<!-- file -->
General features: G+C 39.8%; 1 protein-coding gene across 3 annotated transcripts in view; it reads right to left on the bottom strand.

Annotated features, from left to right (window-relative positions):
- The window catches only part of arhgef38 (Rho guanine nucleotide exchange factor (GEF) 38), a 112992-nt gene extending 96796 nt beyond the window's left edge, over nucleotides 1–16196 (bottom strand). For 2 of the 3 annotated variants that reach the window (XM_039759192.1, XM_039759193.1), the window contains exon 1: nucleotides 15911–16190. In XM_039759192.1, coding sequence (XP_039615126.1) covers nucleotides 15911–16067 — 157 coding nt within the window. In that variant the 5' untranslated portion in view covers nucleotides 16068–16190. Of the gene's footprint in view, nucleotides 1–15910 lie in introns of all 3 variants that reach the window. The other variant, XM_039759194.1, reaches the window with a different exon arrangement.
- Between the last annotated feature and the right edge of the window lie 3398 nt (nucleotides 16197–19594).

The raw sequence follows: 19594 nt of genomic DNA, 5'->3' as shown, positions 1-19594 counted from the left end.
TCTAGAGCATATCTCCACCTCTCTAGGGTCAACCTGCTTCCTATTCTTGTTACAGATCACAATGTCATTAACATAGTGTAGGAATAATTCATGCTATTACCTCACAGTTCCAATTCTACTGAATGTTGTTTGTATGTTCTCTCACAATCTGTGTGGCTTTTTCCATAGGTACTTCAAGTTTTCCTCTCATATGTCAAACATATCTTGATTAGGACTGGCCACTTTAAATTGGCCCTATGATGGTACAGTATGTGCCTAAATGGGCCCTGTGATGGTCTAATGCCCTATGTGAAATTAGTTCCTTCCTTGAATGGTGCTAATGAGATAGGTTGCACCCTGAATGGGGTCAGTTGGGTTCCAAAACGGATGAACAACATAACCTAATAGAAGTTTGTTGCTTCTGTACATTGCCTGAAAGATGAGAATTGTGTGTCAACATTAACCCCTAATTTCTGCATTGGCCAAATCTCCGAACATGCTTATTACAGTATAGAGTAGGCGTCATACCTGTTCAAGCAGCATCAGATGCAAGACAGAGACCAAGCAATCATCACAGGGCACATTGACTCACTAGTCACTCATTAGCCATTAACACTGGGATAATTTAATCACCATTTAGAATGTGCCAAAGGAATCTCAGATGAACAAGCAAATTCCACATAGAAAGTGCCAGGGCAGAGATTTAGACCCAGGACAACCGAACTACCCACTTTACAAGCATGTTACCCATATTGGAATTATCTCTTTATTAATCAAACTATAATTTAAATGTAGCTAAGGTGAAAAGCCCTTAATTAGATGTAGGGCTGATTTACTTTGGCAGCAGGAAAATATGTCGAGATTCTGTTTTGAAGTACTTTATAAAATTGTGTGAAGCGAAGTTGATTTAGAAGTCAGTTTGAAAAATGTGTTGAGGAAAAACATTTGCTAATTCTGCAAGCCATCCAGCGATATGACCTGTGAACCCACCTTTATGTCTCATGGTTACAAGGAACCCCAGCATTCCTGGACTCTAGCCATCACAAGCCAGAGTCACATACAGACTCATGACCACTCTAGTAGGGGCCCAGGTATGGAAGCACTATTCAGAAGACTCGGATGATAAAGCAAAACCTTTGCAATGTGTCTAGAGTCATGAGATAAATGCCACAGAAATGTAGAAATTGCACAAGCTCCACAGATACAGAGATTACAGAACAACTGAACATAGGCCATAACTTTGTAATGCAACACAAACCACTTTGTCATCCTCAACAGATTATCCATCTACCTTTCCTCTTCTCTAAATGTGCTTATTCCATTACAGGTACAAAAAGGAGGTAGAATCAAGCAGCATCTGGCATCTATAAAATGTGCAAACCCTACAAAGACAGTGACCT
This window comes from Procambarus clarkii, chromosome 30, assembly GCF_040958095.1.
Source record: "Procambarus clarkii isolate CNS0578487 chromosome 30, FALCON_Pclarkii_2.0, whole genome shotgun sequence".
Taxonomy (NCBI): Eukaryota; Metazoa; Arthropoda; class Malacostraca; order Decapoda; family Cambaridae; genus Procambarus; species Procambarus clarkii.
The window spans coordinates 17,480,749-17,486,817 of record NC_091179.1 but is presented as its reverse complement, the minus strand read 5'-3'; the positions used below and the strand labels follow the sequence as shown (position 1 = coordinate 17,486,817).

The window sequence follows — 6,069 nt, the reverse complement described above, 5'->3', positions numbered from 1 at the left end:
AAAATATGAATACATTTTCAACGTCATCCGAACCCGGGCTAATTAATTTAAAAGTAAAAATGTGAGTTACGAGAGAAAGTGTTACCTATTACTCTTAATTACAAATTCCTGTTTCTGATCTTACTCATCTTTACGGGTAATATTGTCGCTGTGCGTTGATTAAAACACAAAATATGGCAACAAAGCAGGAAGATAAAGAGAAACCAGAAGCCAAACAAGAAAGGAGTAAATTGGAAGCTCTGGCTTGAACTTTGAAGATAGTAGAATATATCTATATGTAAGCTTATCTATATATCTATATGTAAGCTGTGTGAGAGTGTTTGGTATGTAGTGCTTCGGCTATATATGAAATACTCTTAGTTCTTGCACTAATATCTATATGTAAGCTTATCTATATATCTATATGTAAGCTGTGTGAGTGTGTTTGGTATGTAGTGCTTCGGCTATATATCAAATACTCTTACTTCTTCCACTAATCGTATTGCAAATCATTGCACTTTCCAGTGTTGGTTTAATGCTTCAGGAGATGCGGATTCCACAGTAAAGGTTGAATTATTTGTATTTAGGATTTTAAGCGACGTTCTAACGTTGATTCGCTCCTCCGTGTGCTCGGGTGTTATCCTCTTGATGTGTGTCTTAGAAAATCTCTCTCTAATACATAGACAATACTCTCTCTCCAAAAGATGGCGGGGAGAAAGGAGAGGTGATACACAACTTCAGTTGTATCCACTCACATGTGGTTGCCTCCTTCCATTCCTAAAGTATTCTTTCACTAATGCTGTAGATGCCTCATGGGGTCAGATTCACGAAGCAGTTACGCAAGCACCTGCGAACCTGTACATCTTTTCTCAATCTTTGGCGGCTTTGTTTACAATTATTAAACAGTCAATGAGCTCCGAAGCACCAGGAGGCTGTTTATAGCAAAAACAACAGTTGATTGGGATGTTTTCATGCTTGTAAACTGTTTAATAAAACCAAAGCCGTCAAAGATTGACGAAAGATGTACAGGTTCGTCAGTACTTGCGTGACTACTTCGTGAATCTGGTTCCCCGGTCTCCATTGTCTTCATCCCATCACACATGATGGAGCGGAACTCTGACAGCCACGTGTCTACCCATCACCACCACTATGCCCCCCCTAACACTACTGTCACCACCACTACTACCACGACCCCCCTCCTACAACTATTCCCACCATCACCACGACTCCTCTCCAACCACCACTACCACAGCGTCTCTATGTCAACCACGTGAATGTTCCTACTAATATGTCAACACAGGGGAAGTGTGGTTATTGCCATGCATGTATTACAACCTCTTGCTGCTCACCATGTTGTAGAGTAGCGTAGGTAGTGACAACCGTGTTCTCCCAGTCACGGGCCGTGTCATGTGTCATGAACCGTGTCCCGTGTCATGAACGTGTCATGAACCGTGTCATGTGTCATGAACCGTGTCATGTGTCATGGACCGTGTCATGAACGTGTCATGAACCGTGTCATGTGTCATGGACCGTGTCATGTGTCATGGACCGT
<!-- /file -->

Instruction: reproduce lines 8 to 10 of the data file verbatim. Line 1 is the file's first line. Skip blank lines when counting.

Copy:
Source record: "Procambarus clarkii isolate CNS0578487 chromosome 30, FALCON_Pclarkii_2.0, whole genome shotgun sequence".
Taxonomy (NCBI): Eukaryota; Metazoa; Arthropoda; class Malacostraca; order Decapoda; family Cambaridae; genus Procambarus; species Procambarus clarkii.
The window spans coordinates 17,480,749-17,486,817 of record NC_091179.1 but is presented as its reverse complement, the minus strand read 5'-3'; the positions used below and the strand labels follow the sequence as shown (position 1 = coordinate 17,486,817).